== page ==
## Thursday, October 30, 2008

### Eye Level, Part 3

In a scene that takes place on flat ground, the eye level (EL) usually intersects everything at about five feet above the ground. That’s because most of us of average standing height look out at the world from that elevation, and most photos are taken from that height as well. You can imply that the viewer is seated or that the viewer is a child by placing your eye level at a lower height.

Since the eye level line cuts through every figure at the same relative point, you can sort of “hang” the figures on the eye level line, just making sure the line runs through everyone at the same height. In the throne room scene here, for instance, the EL is exactly at the height of the top of the dais, or platform. If you carry that line across the scene, it will intersect every standing figure just below the shoulder.

I could have chosen to place the EL at ankle height, but then it would have intersected every figure at the ankle.

On this drawing, by the way, the vanishing point for the edges of all the carpets is just visible on the shoulder of the figure standing just to the left of the leftmost lion.

The drawing above was not drawn as a separate charcoal comprehensive. It is a pencil drawing made directly on the illustration board prior to painting. What you're looking at is a photocopy of that early stage of the painting, with the EL accentuated.

Drew said...

This is one of my favorite tricks to quickly lay people into the composition without figuring out vanishing lines to see where another person would be. It just feels like a more natural method of placing people into perspective.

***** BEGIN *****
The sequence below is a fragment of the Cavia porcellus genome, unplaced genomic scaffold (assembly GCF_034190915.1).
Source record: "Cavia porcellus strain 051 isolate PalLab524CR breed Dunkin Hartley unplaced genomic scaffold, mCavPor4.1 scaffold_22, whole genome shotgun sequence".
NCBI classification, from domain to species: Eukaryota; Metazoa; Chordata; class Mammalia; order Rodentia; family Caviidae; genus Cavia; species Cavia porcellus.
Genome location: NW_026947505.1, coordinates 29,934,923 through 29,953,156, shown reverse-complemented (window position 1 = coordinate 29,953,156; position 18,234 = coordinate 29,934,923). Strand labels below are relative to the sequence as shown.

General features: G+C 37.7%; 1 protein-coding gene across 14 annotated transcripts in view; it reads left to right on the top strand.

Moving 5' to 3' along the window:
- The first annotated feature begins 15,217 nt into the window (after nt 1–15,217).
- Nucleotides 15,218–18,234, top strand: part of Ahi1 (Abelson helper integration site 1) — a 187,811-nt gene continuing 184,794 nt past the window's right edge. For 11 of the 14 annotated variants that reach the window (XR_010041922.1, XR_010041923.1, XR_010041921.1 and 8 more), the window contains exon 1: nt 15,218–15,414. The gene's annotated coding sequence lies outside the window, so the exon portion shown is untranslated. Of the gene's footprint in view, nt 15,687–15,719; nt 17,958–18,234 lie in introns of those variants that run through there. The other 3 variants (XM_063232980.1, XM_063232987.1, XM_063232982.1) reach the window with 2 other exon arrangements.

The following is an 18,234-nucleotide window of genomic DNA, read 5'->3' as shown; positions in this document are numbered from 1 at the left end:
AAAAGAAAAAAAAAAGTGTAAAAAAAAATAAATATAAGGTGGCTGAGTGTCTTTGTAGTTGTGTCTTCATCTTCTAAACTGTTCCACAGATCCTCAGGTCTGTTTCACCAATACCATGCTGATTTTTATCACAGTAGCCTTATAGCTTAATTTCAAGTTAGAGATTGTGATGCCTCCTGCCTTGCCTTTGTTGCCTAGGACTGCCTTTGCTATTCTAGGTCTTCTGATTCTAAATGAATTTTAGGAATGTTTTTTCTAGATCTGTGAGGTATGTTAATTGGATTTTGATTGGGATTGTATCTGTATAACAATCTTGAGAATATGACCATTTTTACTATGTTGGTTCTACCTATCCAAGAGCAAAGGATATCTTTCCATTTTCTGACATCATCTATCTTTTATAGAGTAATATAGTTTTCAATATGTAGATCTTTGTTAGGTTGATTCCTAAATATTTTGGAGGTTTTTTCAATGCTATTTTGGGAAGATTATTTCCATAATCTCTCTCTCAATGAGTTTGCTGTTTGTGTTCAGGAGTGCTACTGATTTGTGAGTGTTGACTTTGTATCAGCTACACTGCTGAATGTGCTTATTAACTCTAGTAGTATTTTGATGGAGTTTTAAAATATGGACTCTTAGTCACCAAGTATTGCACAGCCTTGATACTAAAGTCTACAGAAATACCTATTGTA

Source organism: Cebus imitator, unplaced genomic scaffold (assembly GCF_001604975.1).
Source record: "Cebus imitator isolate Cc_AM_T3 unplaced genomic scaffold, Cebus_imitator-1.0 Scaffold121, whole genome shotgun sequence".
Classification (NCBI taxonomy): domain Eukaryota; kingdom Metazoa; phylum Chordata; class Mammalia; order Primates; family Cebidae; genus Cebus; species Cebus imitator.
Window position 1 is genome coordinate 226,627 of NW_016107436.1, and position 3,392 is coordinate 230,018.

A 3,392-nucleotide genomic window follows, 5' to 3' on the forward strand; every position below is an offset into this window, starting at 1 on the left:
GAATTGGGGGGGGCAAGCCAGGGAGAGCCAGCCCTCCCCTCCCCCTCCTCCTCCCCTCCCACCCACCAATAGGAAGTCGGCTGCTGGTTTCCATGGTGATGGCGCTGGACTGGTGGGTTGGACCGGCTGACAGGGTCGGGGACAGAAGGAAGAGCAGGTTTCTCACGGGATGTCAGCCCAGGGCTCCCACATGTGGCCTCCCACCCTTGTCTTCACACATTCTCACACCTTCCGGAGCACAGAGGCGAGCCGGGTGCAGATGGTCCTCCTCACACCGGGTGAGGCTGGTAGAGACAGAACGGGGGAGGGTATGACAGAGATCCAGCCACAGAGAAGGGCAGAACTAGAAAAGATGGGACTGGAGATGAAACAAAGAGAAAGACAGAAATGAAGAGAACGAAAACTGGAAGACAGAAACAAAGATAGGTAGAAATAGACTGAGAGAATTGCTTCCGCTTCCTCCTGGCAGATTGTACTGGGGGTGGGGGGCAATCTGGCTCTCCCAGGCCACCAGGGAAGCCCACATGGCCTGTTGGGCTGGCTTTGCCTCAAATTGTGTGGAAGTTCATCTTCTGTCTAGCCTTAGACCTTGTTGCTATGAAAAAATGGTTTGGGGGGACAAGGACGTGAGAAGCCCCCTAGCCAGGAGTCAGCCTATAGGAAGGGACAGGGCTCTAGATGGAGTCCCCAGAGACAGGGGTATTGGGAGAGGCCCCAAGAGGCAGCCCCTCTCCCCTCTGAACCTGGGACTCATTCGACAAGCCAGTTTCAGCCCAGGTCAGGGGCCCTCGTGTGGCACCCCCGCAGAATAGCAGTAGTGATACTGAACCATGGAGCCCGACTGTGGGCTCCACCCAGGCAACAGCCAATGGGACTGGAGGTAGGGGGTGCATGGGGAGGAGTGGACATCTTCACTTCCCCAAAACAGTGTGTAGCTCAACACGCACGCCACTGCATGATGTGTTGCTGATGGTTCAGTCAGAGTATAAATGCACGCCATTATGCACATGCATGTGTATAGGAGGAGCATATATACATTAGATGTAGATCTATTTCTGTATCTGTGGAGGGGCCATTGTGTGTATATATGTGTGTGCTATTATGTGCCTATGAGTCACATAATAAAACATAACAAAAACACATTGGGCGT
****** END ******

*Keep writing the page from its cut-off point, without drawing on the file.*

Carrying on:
I just remembered another trick long after I read yesterday's post concerning vanishing points that are a few feet off in one direction or the other. While you could plot them, it's a real hassle, so there's a workaround. Figure out your EL/HL first. Then, draw a line that would be going off to one of the vanishing points. How severe of a grade it is depends on your preference, and it may take one or two tries to get right. Once that line is laid down, the measure the space from the line to the EL on both sides. Use those measurements, and set out little ticks on both sides of the composition that represent the intervals. After that, it's a matter of connecting the ticks together to form the perspective lines! You can repeat the process for lines going to the other vanishing point as well. Immensely helpful if your points happen to go off the page a couple of feet.

Hopefully that's explained well enough. Pictures always explain things better.

Super Wu-Man said...
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James Gurney said...

Drew, that's a great explanation of one of the most useful methods in perspective. Subdividing slopes means you never have to go searching for remote VPs again.

DavidStill said...

I didn't really understand that method, drew, maybe pictures are needed after all?

Erik Bongers said...